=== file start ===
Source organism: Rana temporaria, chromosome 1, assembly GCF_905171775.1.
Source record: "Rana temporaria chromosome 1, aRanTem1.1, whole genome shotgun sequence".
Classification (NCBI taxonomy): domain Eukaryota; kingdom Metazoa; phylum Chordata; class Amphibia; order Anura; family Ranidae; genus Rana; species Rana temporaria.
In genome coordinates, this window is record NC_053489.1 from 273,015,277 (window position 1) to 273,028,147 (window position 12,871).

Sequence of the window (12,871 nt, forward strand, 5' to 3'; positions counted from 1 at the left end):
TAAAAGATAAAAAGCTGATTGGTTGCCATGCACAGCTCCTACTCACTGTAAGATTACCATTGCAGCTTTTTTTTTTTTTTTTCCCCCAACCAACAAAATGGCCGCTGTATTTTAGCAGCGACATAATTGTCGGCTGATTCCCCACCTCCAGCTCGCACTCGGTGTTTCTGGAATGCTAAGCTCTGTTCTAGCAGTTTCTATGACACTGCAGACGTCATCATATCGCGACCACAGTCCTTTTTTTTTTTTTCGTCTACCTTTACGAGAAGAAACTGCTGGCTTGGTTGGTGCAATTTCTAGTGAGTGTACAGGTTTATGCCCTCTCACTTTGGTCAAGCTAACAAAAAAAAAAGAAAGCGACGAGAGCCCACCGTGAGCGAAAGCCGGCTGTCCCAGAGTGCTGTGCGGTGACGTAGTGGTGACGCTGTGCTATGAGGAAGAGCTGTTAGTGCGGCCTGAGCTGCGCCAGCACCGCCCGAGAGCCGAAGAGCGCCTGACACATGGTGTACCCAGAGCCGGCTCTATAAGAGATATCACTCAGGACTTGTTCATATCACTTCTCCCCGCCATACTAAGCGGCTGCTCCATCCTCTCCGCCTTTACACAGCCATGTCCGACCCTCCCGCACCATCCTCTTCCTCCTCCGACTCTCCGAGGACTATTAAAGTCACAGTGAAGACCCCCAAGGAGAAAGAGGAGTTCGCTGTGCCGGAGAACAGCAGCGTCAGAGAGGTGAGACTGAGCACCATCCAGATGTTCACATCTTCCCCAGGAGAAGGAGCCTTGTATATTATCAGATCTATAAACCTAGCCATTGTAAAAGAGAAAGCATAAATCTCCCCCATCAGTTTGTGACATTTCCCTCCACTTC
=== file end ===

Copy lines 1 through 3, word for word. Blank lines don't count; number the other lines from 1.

Source organism: Rana temporaria, chromosome 1, assembly GCF_905171775.1.
Source record: "Rana temporaria chromosome 1, aRanTem1.1, whole genome shotgun sequence".
Classification (NCBI taxonomy): domain Eukaryota; kingdom Metazoa; phylum Chordata; class Amphibia; order Anura; family Ranidae; genus Rana; species Rana temporaria.